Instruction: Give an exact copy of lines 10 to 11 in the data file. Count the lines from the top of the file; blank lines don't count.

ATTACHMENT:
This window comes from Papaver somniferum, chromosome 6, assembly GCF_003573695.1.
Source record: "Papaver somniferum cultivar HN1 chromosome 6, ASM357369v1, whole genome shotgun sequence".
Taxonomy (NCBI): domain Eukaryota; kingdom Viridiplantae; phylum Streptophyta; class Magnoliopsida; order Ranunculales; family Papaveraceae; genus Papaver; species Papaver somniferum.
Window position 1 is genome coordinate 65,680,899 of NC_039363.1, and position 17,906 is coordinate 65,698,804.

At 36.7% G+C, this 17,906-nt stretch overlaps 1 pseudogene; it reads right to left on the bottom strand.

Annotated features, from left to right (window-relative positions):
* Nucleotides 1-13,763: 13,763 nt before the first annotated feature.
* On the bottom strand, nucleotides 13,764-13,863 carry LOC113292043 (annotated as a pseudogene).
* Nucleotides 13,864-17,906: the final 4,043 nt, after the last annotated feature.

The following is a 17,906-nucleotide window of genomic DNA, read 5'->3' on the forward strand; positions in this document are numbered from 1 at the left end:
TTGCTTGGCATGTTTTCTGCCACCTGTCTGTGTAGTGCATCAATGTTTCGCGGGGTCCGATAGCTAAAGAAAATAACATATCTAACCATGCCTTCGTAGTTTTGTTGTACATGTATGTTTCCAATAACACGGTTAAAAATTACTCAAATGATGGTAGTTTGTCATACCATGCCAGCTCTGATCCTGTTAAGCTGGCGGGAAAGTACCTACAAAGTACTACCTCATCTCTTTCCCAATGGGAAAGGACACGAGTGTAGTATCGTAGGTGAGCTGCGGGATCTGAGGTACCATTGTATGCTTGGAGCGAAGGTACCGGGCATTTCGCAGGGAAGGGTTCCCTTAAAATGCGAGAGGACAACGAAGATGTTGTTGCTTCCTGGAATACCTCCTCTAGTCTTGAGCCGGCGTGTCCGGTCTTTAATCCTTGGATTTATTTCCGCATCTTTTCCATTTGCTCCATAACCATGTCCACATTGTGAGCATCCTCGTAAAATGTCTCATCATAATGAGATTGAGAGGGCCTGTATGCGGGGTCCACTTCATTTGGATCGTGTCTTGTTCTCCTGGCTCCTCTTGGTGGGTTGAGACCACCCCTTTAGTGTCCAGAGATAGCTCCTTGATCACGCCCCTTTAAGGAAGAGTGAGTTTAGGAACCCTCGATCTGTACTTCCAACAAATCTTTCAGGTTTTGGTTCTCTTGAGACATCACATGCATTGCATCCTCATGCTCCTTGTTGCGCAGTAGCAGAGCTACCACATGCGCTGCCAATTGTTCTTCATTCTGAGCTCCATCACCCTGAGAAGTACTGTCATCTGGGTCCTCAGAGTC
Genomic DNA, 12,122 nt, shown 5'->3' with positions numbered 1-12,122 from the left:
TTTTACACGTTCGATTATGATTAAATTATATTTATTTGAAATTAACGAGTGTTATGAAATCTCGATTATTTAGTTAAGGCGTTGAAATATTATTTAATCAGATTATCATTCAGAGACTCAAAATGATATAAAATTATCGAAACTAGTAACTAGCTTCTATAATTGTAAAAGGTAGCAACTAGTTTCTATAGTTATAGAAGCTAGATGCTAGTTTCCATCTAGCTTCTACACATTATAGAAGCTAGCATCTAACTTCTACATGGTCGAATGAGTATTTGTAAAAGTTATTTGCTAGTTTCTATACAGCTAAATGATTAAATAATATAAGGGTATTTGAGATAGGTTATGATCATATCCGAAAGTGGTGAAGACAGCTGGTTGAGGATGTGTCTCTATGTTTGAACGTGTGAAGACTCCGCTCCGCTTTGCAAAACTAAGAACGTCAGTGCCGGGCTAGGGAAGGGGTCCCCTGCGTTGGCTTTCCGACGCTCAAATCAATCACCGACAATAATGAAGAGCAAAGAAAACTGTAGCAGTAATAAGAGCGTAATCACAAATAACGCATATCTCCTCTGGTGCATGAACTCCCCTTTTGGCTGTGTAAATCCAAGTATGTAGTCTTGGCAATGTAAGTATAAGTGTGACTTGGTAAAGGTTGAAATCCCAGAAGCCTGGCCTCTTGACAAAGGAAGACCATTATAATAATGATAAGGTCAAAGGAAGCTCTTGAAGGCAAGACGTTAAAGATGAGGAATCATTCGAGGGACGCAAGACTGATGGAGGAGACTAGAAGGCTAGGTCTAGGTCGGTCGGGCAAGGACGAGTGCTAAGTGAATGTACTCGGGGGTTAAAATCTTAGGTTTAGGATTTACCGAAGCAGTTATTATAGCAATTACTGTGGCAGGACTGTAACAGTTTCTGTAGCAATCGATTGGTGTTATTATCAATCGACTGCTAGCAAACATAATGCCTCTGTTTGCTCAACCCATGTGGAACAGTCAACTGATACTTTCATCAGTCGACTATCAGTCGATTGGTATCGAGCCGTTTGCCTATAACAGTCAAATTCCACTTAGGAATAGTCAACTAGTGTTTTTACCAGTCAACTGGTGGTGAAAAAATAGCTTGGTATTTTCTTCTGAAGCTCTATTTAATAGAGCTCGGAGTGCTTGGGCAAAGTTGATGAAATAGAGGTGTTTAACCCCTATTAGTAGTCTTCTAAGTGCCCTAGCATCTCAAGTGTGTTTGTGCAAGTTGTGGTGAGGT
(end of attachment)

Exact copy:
The following is a 17,906-nucleotide window of genomic DNA, read 5'->3' on the forward strand; positions in this document are numbered from 1 at the left end:
TTGCTTGGCATGTTTTCTGCCACCTGTCTGTGTAGTGCATCAATGTTTCGCGGGGTCCGATAGCTAAAGAAAATAACATATCTAACCATGCCTTCGTAGTTTTGTTGTACATGTATGTTTCCAATAACACGGTTAAAAATTACTCAAATGATGGTAGTTTGTCATACCATGCCAGCTCTGATCCTGTTAAGCTGGCGGGAAAGTACCTACAAAGTACTACCTCATCTCTTTCCCAATGGGAAAGGACACGAGTGTAGTATCGTAGGTGAGCTGCGGGATCTGAGGTACCATTGTATGCTTGGAGCGAAGGTACCGGGCATTTCGCAGGGAAGGGTTCCCTTAAAATGCGAGAGGACAACGAAGATGTTGTTGCTTCCTGGAATACCTCCTCTAGTCTTGAGCCGGCGTGTCCGGTCTTTAATCCTTGGATTTATTTCCGCATCTTTTCCATTTGCTCCATAACCATGTCCACATTGTGAGCATCCTCGTAAAATGTCTCATCATAATGAGATTGAGAGGGCCTGTATGCGGGGTCCACTTCATTTGGATCGTGTCTTGTTCTCCTGGCTCCTCTTGGTGGGTTGAGACCACCCCTTTAGTGTCCAGAGATAGCTCCTTGATCACGCCCCTTTAAGGAAGAGTGAGTTTAGGAACCCTCGATCTGTACTTCCAACAAATCTTTCAGGTTTTGGTTCTCTTGAGACATCACATGCATTGCATCCTCATGCTCCTTGTTGCGCAGTAGCAGAGCTACCACATGCGCTGCCAATTGTTCTTCATTCTGAGCTCCATCACCCTGAGAAGTACTGTCATCTGGGTCCTCAGAGTC